Let me be clear about something, this blog is for my sanity of sorts. Its not a 'pro-homeless' blog, an activist blog, or a call for action. (Although all of those are welcome) Its an outlet for me to ramble and perhaps show others (if anyone might ever stumble across this) a bit about the life of an actual homeless woman.
Every homeless person has a different situation, life and back round and this is mine.
Some homeless are drug addicts, some are emotionally unwell. Some are ex cons, criminals and all around horrible people. Some are products of circumstance, others are living through the cycle of poverty just as their parents did. Others are disabled (like me) or victims of domestic violence, which might I add is not just for women. Some are single mothers, others are married couples, runaway teens fleeing abuse, or just someone down on their luck after a round of layoffs.
There are many, many reasons to be homeless. Everyone is different.
I grew up in a middle class home, adopted into that life by a well intentioned single mother. Although my upbringing was in my mind traumatic, by outsider accounts it was a glorious way to live. I was placed in foster care for a variety of reasons, at the age of 12 but I like to think it was for the best, although 'services' even eight years ago were nothing compared to what they are now. I was literally dumped on the streets at 18, having become pregnant in foster care. No support no follow through.. not so much as a goodbye, good luck here is a bus pass.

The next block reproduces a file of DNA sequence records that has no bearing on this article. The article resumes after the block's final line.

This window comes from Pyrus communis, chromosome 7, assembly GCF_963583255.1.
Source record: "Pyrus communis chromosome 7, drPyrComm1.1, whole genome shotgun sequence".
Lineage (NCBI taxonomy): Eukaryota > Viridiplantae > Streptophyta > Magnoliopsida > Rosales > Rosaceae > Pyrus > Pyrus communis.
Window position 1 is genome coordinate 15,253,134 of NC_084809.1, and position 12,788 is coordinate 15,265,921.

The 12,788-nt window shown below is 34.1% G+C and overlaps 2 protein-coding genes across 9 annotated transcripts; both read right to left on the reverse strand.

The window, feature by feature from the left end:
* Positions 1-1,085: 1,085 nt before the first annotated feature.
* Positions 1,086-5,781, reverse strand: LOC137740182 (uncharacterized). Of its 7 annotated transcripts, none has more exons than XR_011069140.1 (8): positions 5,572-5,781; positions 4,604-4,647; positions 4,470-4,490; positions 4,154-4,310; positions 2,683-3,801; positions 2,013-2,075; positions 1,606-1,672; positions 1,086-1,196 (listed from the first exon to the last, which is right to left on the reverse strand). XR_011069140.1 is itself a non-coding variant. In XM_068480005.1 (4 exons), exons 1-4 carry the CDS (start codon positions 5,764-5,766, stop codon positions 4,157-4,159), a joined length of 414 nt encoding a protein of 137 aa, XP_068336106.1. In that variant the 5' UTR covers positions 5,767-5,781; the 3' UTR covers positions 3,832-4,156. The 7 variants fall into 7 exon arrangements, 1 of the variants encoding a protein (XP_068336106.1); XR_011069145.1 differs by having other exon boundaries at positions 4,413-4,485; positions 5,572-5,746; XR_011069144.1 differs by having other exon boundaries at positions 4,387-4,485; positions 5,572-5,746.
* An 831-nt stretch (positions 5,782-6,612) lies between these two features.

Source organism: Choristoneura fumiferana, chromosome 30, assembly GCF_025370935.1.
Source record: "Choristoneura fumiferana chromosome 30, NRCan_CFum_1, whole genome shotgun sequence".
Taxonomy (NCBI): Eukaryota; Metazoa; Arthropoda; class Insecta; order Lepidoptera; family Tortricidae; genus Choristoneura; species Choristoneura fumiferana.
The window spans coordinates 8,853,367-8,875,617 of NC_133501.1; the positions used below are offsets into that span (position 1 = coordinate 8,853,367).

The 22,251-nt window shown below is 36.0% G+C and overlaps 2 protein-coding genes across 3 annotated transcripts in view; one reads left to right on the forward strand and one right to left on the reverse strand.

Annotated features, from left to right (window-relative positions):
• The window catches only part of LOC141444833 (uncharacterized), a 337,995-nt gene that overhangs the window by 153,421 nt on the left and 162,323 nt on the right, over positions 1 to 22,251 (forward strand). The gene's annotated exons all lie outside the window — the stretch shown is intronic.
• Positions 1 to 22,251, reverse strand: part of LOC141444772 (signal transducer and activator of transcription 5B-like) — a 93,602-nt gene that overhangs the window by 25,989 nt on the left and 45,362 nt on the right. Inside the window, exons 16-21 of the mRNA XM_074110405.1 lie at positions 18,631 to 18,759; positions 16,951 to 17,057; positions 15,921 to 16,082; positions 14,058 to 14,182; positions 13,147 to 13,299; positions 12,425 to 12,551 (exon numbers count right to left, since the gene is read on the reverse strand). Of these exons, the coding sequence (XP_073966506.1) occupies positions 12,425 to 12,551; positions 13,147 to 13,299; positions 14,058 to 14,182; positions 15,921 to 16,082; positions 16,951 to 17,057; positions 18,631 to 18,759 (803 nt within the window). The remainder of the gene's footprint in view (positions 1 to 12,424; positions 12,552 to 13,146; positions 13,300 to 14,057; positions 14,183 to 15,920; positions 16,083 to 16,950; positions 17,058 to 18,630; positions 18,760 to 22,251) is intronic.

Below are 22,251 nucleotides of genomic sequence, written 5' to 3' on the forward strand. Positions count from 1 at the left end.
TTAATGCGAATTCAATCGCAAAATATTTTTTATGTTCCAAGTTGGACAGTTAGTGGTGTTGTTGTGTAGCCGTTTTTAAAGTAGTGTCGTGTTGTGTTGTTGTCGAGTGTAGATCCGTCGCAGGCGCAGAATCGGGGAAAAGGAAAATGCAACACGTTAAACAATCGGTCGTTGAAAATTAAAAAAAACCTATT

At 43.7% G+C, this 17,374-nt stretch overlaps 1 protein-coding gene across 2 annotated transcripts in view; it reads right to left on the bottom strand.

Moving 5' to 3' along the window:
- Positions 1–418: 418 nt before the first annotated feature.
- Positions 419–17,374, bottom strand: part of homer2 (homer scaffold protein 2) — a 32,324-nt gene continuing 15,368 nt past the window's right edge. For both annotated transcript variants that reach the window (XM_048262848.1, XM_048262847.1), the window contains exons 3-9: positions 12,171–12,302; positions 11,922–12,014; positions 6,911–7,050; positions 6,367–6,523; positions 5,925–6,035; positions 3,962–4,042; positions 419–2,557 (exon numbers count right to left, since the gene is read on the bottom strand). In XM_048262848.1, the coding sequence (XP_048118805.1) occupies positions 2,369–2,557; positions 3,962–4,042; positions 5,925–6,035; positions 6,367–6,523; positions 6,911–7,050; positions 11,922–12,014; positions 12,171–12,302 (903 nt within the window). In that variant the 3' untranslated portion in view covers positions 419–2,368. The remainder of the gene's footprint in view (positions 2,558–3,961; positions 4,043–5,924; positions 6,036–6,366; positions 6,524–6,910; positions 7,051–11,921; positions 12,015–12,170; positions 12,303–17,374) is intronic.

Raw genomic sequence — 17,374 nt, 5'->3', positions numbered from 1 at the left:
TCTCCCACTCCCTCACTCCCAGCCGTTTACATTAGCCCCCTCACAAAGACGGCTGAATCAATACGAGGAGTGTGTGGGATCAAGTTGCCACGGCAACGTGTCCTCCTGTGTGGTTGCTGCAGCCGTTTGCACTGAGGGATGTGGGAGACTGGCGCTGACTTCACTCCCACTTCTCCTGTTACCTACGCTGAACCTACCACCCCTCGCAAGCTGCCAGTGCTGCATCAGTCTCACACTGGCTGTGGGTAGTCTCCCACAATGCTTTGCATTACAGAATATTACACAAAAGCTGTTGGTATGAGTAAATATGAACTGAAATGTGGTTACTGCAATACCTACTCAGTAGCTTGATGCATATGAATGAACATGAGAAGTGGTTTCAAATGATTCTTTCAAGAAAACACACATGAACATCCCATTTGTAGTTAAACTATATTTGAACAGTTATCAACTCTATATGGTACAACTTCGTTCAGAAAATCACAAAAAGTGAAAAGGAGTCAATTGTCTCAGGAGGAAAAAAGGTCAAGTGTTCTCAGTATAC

But, again by all accounts I had a decent upbringing. Middle class, stable, traveled the country and even went to Disney World a few times. I was raised by an Masters level educator and optometrist (odd how they cross, no?) and was determined to have a rather high IQ at the age of 7. I was educationally supported and my mother tried to emotionally support me, so I am told. I personally believe to have been a child victim of something like Munchhausen by proxy, but I certainly can't prove that.
Point is, I didn't grow up this way. I didn't grow up in poverty, I didn't grow up with the occasional bout of hunger or uncertainty. My mother owned her home, had a nice vehicle and a great line of credit, with stable employment. Poverty and homelessness were something I was aware of, but never worried about personally experiencing.
I have read many articles over the years about homelessness, poverty, teen pregnancy and other assorted social plights and although I felt sad for those involved, was grateful that I never had experienced that and stupidly assumed that it wasn't a problem that would ever affect me.
Now I can spot a homeless person in a crowd of a million people, as I know the signs. I have lived in more shelters than I can name and I have called probably ten thousand more. I have been turned down, pushed away, beaten, broken, battered, raped, chastised, arrested and even been subject to hate crimes.
I have even had attempts on my life made, more than once.
These are all the things I was taught in school, all the things I read about, heard about and immune to.
Yet, I have lived through it all. I am still here. But sometimes I wonder when I stopped living and started existing.